Your Diane Birch piece is quite possibly the best interview exchange I've ever read that you've been connected with. Congrats, Dave!

DaveCromwell said...

I'm rather pleased with that one as well, Steve. And - as of this writing - some pretty good number views over on The Deli site for it - over 300 "Likes" and 18 Tweets!

Andy Von Pip said...

Diane Birch certainly has an impressive set of pipes. Amazing

Nelly Mena said...

This is very nice Dave! I still in love with Vandana style, so cool songs, Ecstatic, Claw, Mask... Just wow. I am sharing some of them on my fb wall.
About Diane Birch, i like her lovely style! Superstars, sooo nice song.
I really enjoyed this review Dave, and of course, great photos!! :D

DaveCromwell said...

Not only is Diane's voice impressive, Andy - it's the soul in it that really shines through. Plus I love the experimental ambient side she is intent on pursuing. Paty, for sure I knew you loved Vandana's music (from previous features I'd include her in here) - good to know you are spreading the word about her great new tracks too!

Ivanka said...

really cool!!!
And very hot (and talented) ladies

Mirror said...

Den Entertainment writes:

The love for the beauties that graced the Highline Ballroom stage for SHE, our 2-year anniversary showcase, continues thanks to Dave Cromwell.

The thoughts on Vandana Jain and Lily Virginia - a big thank you from the Den.

DaveCromwell said...

Thanks for putting on the event, Den Entertainment!

It appears that an underlying theme of this feature here (along with the song reviews and interviews) is that two significant Anniversaries were celebrated.

Mirror said...

Vandana Jain wrote:

"Thanks for the lovely write up as per usual Dave Cromwell! Love the photos, and you are an excellent writer!"

Mr Smork said...

for me there are two different styles. though i prefer second one. but first one looks pretty as well. :)


fucking google......

DaveCromwell said...

My pleasure, Vandana.

Hey Mr. Smork - I understand completely your frustration with Google. Trust me, I've had my issues with them as well. But, I've learned to work around it. Anyway, good to know you are enjoying Diane's music there.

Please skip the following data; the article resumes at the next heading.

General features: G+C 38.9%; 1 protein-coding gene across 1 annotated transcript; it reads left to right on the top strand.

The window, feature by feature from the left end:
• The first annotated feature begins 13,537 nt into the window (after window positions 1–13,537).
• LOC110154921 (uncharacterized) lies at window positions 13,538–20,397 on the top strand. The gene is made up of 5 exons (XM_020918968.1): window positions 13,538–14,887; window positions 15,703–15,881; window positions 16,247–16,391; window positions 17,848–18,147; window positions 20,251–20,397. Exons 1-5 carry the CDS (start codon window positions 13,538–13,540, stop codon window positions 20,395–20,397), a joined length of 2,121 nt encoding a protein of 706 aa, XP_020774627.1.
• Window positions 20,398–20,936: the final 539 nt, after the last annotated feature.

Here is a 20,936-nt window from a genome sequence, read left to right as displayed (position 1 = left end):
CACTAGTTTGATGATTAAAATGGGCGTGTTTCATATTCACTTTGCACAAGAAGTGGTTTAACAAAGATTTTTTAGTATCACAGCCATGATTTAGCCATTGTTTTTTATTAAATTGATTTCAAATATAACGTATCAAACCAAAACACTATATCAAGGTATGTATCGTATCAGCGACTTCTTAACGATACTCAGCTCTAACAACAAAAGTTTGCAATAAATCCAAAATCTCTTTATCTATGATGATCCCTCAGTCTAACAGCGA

Mirror said...

Sharon at Magus Entertainment writes:

This piece is great, an interesting take on live shows.

Magus Entertainment (@magus_ent) retweeted:

@DaveCromwell
New Equipment & Recording interview with @dianebirch (+ pics) online here: tinyurl.com/phvhm7j thanks @secretagentcho @magus_ent + Diane

Mirror said...

Chris Mills wrote:

Elements of Kate Bush and SEB sound intriguing.

These new artists are getting great exposure from your efforts.

Mirror said...

BrooklynNightBazaar (@BKBazaar) retweeted:

@DaveCromwell
Live photos from recent @BKBazaar show featuring #dianebirch + new interview! tinyurl.com/phvhm7j #speakalittlelouder @NYCAreaMusic #love

DaveCromwell said...

Appreciate all the feedback and social network re-sharing, people. The airwaves are full of info, so somehow you've got to get your message through as well.

Mirror said...

Peter Skibinski wrote:

ecstatic is a very modern song, for me it is a trip hop with dub step.

Mirror said...

Steve Goodman wrote about Vandana Jain:

"nice! name dropping a famous novel, and I like "sound architect" and "notes...rise from distant ethereal mists""

The Grim Reefer said...

I guess its just me, but the first band up there at the top has a cold sound....not at all to my liking. But as luck would have it i have finally heard some Lily Virginia. She's got quite a fan base...(the uber hip) small, but devoted @ Brown U.
.....So once again you're there shining a light into possible futures.
....a job well done